The sensor signals 512 measure the proximity of (a) the initial machining part of the machine tool 265 (e.g. the tip of a drill) to a desired set of X, Y and Z coordinates (referred to as the "vector"), (b) the orientation of the tool path (e.g. the drill centerline) to the contour of the workpiece surface (referred to as the "normal") as defined by rotation and pivot angles, and can also sense the location and position of the workpiece with respect to the tool 208.
The module also receives task signals 514 from a conventional industrial controller 516, and sends task completion signals 518 to the controller 516. The controller 516 generates the task signals 514 from a workpiece database 520 that is sent to the controller 516. The workpiece database 520 comprises a set of task signals 514 and defines the work to be performed on workpiece, such as the location, orientation and depth of holes.
As shown in FIG. 6 each task signal 514 defines a task to be performed on the workpiece and is generated by the controller 516. For example if the task is to drill a hole in the workpiece, a basic data item in the task signal 514 would be the location of the drill tip, i.e. the vector, and is defined by X, Y, and Z coordinates in relation to a workpiece reference datum. Another data item is the normal, which is defined by angles about the rotation and pivot axes at a selected vector. Other data to be defined could include the speed of the drill, the feed rate at which the drill moves with respect to the workpiece, and the distance that the drill is to travel (which determines the depth of the hole).
The controller 516 holds in memory each task signal 514 in the workpiece database 520. This workpiece database 520 could be provided by a computer aided design ("CAD") program defining a finished workpiece and could be entered in the controller 516 by manual or magnetic means.
In addition, the controller 516 determines when a task signal 514 (e.g. comprising the vector, normal, drill rates and distance) is sent to the control module 504. For example, the controller 516 could be programmed to send the task signal 514 to the module 504 only after a hole drilled pursuant to a previous task signal has been finished, i.e., a "when done" command.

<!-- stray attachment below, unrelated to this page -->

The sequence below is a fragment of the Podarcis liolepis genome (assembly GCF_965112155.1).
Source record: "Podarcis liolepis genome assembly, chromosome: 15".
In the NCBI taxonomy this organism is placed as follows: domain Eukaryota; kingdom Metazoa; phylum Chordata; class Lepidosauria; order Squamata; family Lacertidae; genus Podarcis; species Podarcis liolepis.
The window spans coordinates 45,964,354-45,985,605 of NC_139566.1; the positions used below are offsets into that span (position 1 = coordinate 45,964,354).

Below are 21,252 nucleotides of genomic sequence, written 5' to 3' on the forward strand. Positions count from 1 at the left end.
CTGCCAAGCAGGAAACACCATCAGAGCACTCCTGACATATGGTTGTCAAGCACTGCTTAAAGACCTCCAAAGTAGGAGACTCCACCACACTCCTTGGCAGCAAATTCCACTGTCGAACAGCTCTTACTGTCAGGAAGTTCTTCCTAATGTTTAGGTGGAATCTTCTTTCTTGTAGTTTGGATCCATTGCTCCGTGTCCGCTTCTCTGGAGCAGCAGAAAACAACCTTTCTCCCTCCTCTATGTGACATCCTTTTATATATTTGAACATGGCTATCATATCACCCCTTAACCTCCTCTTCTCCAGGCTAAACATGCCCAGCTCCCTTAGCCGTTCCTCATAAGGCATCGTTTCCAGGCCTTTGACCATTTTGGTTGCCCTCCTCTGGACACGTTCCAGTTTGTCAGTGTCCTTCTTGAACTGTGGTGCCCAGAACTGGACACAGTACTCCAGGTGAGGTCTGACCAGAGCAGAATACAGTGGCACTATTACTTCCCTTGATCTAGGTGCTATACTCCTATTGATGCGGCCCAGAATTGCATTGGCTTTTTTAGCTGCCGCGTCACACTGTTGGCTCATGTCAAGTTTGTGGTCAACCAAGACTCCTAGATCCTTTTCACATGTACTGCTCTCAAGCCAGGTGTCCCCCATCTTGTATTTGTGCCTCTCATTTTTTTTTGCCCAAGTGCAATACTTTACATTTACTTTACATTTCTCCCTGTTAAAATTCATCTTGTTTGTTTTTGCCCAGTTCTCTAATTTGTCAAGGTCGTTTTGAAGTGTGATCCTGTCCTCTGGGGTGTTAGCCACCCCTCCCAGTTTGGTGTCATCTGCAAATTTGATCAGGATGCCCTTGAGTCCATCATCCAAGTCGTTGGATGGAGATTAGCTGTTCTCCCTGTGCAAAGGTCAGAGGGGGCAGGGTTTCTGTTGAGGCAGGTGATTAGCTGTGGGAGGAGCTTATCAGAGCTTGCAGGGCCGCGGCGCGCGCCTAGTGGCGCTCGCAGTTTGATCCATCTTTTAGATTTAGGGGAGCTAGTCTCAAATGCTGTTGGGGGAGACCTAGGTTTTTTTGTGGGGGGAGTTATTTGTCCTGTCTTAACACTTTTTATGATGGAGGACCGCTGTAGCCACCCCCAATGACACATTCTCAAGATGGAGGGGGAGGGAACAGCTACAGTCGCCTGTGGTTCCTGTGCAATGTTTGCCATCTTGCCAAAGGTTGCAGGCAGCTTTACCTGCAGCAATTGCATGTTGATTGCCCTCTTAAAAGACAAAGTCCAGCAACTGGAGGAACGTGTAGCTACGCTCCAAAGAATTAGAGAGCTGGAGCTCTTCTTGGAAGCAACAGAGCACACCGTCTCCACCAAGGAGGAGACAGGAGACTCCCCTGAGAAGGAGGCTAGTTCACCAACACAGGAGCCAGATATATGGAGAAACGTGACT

When a task signal 514 is sent to the control module 504, it sends translation signals 506 and rotation signals 508 to move the machine tool 265 (shown in FIG. 2B) to the desired vector and normal. If the desired vector or normal of the task signal 514 is not reached by means of the translation signals 506 or rotation signals 508, one or more sensor signals 512 proportional to the error in coordinates or angles will be sent to the module 504. The module 504 then generates appropriate revised translation signals 506 or rotation signals 508 in order to make the correction in vector or normal. The translation signals 506 and rotation signals 508 also include a velocity command that directs the speed of the motors 230, 236, and 250 (shown in FIG. 2B) in order to control the time at which the desired vector will be reached.
After the desired position is reached, the module 504 sends the operation signal 510 (i.e. the remaining information from the task signal 514) to accomplish the desired work. For example when a drill reaches a desired vector and normal, the module 504 sends to a drill the operation signal 510, comprising a drill speed, drill feed rate, and a drill distance. After this operation signal 510 has been sent, module 504 sends the completion signal 518 to the controller 516, which then sends a subsequent task signal 514 to the module 504 and the operation is repeated until all the tasks in the workpiece database 520 have been completed.